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NYMF 2010 Roundup #1

Freckleface Strawberry the Musical

This delightful adaptation of Julianne Moore's children's book will appeal to audiences of all ages.

By New York City
Hayley Podschun in Freckleface Strawberry the Musical
(© Carol Rosegg)
Hayley Podschun in Freckleface Strawberry the Musical
(© Carol Rosegg)
Freckleface Strawberry the Musical, now at New World Stages, proves to be a delightful adaptation of Julianne Moore's children's book, one that will appeal to young kids, adolescents, and even their adult companions.

While maintaining the illusion of adults acting as kids can be a difficult task, the use of smart set pieces (by Beowulf Borrit), vibrant costumes (by Fabio Toblini and Holly Cain) and, above all, the instinctual acting by a cast of talented adults, all work together to make director Buddy Crutchfield's savvy production come to life.

Hayley Podschun, whose big doe eyes and huge expressions perfectly suits the title character, leads the excellent ensemble, all of whom are decked out in kids clothing and speak in high tones to mimic the voices one would hear on the playground. Through their world, audiences are taught to love the skin they're in and to be proud of their differences.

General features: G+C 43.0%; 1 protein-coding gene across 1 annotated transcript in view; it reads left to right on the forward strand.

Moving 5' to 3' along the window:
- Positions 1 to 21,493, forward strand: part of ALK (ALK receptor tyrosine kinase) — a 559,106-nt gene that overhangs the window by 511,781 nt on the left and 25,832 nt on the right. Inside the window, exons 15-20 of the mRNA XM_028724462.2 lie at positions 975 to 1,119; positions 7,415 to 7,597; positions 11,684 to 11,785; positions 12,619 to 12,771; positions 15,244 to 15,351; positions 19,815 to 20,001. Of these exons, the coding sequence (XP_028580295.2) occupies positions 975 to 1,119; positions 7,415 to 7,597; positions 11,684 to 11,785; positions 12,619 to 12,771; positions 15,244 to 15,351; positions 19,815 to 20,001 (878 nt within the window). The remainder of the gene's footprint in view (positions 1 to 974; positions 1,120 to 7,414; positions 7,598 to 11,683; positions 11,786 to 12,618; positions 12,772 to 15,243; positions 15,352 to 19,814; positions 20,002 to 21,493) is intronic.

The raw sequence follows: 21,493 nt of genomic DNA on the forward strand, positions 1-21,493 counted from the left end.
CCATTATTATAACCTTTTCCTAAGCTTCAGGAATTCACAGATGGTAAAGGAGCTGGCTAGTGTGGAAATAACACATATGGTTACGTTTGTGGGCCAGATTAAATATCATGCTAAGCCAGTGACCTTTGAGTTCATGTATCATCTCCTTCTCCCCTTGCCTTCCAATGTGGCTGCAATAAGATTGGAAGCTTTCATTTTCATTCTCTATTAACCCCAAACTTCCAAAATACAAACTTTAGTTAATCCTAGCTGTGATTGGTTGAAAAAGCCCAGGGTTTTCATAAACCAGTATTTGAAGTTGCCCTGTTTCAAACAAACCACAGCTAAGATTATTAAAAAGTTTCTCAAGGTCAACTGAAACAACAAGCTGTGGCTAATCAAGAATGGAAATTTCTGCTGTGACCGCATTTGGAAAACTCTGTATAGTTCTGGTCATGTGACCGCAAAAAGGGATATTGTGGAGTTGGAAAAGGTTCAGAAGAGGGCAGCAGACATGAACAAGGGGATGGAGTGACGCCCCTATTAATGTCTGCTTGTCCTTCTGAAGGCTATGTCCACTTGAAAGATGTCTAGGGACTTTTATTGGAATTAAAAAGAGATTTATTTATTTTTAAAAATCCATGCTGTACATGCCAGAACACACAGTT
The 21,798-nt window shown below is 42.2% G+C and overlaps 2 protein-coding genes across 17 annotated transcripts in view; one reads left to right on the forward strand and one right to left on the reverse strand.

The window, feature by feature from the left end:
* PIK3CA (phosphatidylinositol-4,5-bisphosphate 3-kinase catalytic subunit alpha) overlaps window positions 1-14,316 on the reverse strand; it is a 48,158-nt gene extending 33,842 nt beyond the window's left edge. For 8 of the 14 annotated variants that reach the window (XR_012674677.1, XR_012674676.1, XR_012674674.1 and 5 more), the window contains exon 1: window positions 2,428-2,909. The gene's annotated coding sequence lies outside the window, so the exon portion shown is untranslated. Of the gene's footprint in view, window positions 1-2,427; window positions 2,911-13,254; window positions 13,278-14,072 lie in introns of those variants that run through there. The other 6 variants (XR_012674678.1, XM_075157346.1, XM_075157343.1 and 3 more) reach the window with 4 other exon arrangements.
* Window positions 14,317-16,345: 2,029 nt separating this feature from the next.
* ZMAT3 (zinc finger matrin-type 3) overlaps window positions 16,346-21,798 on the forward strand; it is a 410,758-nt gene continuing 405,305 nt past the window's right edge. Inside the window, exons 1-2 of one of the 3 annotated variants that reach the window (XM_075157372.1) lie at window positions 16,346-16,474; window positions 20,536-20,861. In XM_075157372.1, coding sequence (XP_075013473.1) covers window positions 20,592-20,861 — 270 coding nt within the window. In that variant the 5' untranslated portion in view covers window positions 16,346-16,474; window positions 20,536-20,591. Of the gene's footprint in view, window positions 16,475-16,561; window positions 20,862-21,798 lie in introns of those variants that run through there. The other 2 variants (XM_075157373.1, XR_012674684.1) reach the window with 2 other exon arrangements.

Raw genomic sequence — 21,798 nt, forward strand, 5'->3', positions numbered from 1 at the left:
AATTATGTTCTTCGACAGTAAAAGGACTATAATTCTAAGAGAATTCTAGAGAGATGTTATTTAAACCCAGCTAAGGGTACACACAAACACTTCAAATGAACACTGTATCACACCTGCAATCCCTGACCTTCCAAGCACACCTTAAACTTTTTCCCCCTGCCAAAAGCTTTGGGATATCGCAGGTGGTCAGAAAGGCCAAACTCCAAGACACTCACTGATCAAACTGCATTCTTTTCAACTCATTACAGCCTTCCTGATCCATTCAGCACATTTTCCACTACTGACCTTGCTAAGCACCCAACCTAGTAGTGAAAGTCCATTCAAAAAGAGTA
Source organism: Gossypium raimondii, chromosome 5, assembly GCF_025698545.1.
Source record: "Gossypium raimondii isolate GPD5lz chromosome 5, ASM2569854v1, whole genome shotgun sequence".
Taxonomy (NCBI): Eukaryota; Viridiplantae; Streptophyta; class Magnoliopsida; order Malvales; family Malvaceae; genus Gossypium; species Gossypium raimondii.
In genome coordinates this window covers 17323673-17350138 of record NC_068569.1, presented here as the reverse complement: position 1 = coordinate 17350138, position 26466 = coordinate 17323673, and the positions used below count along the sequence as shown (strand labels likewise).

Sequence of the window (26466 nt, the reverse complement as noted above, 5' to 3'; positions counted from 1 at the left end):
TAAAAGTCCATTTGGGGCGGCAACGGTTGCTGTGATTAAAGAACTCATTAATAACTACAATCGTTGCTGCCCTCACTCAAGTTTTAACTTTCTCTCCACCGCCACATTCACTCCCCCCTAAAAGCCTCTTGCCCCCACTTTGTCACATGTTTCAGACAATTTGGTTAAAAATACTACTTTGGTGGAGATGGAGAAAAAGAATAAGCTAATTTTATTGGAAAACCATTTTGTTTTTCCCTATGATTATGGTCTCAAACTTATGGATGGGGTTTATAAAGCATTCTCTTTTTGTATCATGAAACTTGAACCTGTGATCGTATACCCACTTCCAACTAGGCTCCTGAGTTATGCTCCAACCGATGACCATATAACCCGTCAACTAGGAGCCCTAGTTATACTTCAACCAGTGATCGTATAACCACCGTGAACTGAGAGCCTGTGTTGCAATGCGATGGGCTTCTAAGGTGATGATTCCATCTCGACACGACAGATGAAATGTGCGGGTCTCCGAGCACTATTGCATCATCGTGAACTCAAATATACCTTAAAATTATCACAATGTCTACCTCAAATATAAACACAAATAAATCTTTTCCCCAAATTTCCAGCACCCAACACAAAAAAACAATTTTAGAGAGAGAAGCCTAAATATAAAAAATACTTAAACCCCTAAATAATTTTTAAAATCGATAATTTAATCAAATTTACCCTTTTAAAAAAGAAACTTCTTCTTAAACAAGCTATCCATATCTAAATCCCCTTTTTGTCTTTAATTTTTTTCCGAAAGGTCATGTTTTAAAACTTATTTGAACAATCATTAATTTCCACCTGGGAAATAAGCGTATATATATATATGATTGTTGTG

The musical cleverly builds on an already sweet story, as the giant book set opens its covers, turning pages as the scenes change. The cast of "seven year olds" use an enormous swing in their playground and sit on tiny chairs in their classroom. Young Jake (Andrew Cristi) wears glasses too big for his face, while the other boys wear baseball caps backwards.

Gary Kupper's songs, such as "I Can Be Anything" and "Be Yourself," may be a bit blatant in their messages, but their sincerity and humor make them more fun than obvious. Moreover, every song has its own style, from "Creative Minds," an a cappella rap performed to the other actors' beatboxing, to such inventive tunes as "Basketball" and the soulful "When You Got Friends." The show also features hints of pop culture throughout, even nodding at elements of such musicals as Chicago, Damn Yankees, and High School Musical, not to mention Lady Gaga.

The show falters only very slightly at the end. Strawberry was the black sheep in her family, the only one to be cursed with those frightful freckles. She grows up and starts her own freckleless family -- an interesting nod to her own childhood. This connection is lost in the commotion of the final number, which is only accompanied by a quick nod to the irony of her situation. Nonetheless, audiences will the leave the show with a smile on their freckle-filled or freckle-less faces!


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